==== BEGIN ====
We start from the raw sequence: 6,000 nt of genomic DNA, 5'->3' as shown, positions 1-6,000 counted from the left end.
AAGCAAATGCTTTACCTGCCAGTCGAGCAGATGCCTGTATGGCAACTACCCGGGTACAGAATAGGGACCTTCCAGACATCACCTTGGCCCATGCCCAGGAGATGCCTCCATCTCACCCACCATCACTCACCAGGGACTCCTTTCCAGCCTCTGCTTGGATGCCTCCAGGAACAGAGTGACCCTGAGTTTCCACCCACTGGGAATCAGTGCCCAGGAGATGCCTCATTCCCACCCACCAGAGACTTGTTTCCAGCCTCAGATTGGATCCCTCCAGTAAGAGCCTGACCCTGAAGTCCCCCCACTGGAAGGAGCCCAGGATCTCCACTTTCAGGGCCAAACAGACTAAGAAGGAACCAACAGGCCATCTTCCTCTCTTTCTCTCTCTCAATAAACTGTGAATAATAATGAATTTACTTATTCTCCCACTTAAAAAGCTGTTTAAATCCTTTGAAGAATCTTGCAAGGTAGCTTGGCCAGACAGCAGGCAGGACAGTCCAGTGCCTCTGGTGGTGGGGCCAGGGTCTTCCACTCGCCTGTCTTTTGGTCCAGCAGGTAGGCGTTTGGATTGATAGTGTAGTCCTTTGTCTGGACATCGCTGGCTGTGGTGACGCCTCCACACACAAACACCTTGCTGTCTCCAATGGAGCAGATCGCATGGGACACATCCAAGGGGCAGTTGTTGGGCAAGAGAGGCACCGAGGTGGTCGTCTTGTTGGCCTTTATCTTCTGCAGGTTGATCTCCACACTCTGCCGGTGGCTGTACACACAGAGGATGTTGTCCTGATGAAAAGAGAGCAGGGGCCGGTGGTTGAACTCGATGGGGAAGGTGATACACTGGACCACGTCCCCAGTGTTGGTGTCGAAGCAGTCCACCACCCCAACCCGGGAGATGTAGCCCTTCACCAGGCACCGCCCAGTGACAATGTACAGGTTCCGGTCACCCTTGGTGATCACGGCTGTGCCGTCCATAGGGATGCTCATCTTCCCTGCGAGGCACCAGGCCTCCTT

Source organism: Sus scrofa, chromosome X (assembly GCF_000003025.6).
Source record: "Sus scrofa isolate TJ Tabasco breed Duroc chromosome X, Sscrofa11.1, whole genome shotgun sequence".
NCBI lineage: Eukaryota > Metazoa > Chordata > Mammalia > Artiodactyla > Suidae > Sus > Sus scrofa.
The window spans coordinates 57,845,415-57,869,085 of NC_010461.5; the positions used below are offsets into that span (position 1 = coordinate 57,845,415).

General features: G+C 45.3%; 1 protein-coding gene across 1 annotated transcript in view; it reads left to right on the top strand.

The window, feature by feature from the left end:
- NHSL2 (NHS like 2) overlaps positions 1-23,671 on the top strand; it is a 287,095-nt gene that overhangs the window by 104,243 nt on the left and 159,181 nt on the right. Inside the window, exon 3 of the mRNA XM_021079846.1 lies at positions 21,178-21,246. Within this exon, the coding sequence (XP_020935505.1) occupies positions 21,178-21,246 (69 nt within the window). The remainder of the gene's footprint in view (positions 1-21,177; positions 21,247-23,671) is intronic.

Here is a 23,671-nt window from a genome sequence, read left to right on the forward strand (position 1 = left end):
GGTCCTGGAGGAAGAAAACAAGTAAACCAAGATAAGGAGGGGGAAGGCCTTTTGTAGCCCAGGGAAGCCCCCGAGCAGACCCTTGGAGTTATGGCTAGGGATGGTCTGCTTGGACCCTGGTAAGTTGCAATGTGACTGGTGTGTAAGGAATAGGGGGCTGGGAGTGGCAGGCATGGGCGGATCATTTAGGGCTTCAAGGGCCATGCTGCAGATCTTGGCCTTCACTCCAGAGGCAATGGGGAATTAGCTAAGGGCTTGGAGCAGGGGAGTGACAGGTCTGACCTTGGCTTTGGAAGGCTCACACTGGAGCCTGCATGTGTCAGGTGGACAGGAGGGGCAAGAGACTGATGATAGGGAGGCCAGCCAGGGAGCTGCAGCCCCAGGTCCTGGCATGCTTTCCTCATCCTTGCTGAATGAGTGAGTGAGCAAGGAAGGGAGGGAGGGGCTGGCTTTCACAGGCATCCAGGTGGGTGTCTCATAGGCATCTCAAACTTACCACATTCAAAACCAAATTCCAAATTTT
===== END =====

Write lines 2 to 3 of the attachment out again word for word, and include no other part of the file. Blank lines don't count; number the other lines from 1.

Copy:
AAGCAAATGCTTTACCTGCCAGTCGAGCAGATGCCTGTATGGCAACTACCCGGGTACAGAATAGGGACCTTCCAGACATCACCTTGGCCCATGCCCAGGAGATGCCTCCATCTCACCCACCATCACTCACCAGGGACTCCTTTCCAGCCTCTGCTTGGATGCCTCCAGGAACAGAGTGACCCTGAGTTTCCACCCACTGGGAATCAGTGCCCAGGAGATGCCTCATTCCCACCCACCAGAGACTTGTTTCCAGCCTCAGATTGGATCCCTCCAGTAAGAGCCTGACCCTGAAGTCCCCCCACTGGAAGGAGCCCAGGATCTCCACTTTCAGGGCCAAACAGACTAAGAAGGAACCAACAGGCCATCTTCCTCTCTTTCTCTCTCTCAATAAACTGTGAATAATAATGAATTTACTTATTCTCCCACTTAAAAAGCTGTTTAAATCCTTTGAAGAATCTTGCAAGGTAGCTTGGCCAGACAGCAGGCAGGACAGTCCAGTGCCTCTGGTGGTGGGGCCAGGGTCTTCCACTCGCCTGTCTTTTGGTCCAGCAGGTAGGCGTTTGGATTGATAGTGTAGTCCTTTGTCTGGACATCGCTGGCTGTGGTGACGCCTCCACACACAAACACCTTGCTGTCTCCAATGGAGCAGATCGCATGGGACACATCCAAGGGGCAGTTGTTGGGCAAGAGAGGCACCGAGGTGGTCGTCTTGTTGGCCTTTATCTTCTGCAGGTTGATCTCCACACTCTGCCGGTGGCTGTACACACAGAGGATGTTGTCCTGATGAAAAGAGAGCAGGGGCCGGTGGTTGAACTCGATGGGGAAGGTGATACACTGGACCACGTCCCCAGTGTTGGTGTCGAAGCAGTCCACCACCCCAACCCGGGAGATGTAGCCCTTCACCAGGCACCGCCCAGTGACAATGTACAGGTTCCGGTCACCCTTGGTGATCACGGCTGTGCCGTCCATAGGGATGCTCATCTTCCCTGCGAGGCACCAGGCCTCCTT

Source organism: Sus scrofa, chromosome X (assembly GCF_000003025.6).